Climate change is here to stay. It’s a bit of a foregone conclusion at this point, given the rise of human industrialized society and the scientific evidence that is increasingly supporting the idea that we’ve influenced how we have changed our climate to the point where it’ll cause problems for life as we know it. As such, it’s a little surprising that there isn’t more of an impact in the science fiction realm. I think that’s about to change, as that reality sinks in a little more, and it seems that there are a growing number of books that are starting to come out about the topic, which I’m rather happy about. In 2009, Paolo Bacigalupi’s novel The Windup Girl was released to great acclaim, set in a post-oil world, and is something of a novel that demonstrated what type of story really works.
Welcome to the Greenhouse: New Science Fiction on Climate Change, edited by Gordon Van Gelder, feels very much like the type of anthology that is perfect for this time and place. Published by O/R books, which has published a number of more politically minded non-fiction and political works, this anthology pulls together original sixteen stories by a number of well known and respected authors, including Alan Dean Foster, Bruce Sterling, Paul Di Filippo and Brian Aldiss, all revolving around the topic of climate change.
The anthology is a bit of a mixed bag, which feels like a missed opportunity with a field that’s likely to grow, or a good first step in what’ll likely become a good sub-genre, much like Cyber or Steampunk (Biopunk maybe?). While there are some good stories here about the threats to humanity because of global warming, the stories that really stand out here are ones that aren’t actually about the changing climate, but the ways that people are adapting to a new lifestyle because of the impact of rising sea levels, warmer temperatures or any number of other issues. As a whole, the anthology gets its strength with the stories that are heavily grounded in some form of reality, and goes astray when things get a little strange.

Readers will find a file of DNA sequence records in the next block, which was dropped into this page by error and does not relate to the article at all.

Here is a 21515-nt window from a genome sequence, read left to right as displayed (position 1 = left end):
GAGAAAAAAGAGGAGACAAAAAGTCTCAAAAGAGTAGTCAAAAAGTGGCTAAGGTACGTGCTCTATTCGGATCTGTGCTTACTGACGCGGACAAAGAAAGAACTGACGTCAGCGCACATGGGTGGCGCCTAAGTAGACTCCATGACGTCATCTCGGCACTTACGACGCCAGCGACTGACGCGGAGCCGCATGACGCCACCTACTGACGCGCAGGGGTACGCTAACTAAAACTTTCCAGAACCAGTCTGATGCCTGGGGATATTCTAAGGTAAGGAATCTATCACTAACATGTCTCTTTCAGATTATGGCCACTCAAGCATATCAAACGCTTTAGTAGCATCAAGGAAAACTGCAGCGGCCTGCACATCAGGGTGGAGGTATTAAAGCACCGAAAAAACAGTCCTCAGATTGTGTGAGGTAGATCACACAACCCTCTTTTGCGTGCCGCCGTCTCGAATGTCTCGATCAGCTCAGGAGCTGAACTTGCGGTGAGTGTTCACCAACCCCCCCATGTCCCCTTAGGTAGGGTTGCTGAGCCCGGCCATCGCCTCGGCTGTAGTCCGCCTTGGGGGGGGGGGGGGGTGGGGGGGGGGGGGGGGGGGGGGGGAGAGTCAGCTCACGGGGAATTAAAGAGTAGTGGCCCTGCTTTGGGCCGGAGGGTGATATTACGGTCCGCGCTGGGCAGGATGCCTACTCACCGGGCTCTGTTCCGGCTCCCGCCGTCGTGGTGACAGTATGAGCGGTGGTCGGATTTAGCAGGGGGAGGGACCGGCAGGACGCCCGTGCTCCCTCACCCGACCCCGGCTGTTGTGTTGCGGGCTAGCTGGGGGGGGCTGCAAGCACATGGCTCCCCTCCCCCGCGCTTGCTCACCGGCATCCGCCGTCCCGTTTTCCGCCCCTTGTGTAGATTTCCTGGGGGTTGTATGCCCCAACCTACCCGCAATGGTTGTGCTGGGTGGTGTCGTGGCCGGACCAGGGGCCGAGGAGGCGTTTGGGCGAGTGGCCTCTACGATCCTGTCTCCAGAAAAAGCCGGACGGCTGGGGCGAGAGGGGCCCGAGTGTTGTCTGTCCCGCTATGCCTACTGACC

Stories such as ‘The Middle of Nowhere’ by Judith Moffett, ‘Eagle’, by Gregory Benford, ‘Turtle Love’ by Joseph Green, ‘The Bridge’, by Gregory Guthridge, and ‘True North’ by M.J. Locke really demonstrate the story potential that exists for stories that involve climate change: the stories that people identify with the themes that involve the characters, and these stories do so marvelously: with the change in climate comes changes for the people and their ways of life, and that’s where the stories come out.
While the anthology succeeds here, there’s a chunk of stories that just didn’t do it for me: . Some of them just didn’t have the stories that I was all that interested in, but there were a couple, like ‘That Creeping Sensation’, by Alan Dean Foster, about giant bugs that come about as the result of higher oxygen levels, and FarmEarth, by Paul Di Fillippo, about people gaming to save the climate, directing nature (and feels far too referential to things like FarmVille), and ‘Men of Summer’ by David Prill, about a woman dating a number of guys during a particularly hot point in our future, that just fell flat, and either looked at climate change as a dominant point of the story, while sacrificing the overall picture / and morals that other stories had. The anthology, as a result, isn’t stuffy or pretentiously serious, but it doesn’t quite get the balance between serious and entertaining as much as I’d like.
That being said, I think that Welcome to the Greenhouse as a whole is a solid one: it gets the idea that climate change is a serious threat to the way of life that we’ve become accustomed to, but also that there is an incredible potential for stories here. Furthermore, it’s a field that’s ripe for speculative fiction, as Bacigalupi demonstrated with his three books, as well as a growing number of other stories that are starting to come out. It’s a book that stands out in a very small field. At the same time, the absence of one of Paolo’s stories (even a reprint), is striking, and any one of his stories in his collection would have fit in well here, along with Carrie Vaughn’s Amaryllis is another story that would have fit in well here. Doubtlessly, there are a number of other stories that would work for this type of anthology, but as it stands right now, it works well, and I hope that it’ll encourage further stories in the genre: it’s an important theme to explore, along the same lines that the importance of the impact that nuclear destruction had during the golden age of science fiction, either implicitly or in passing.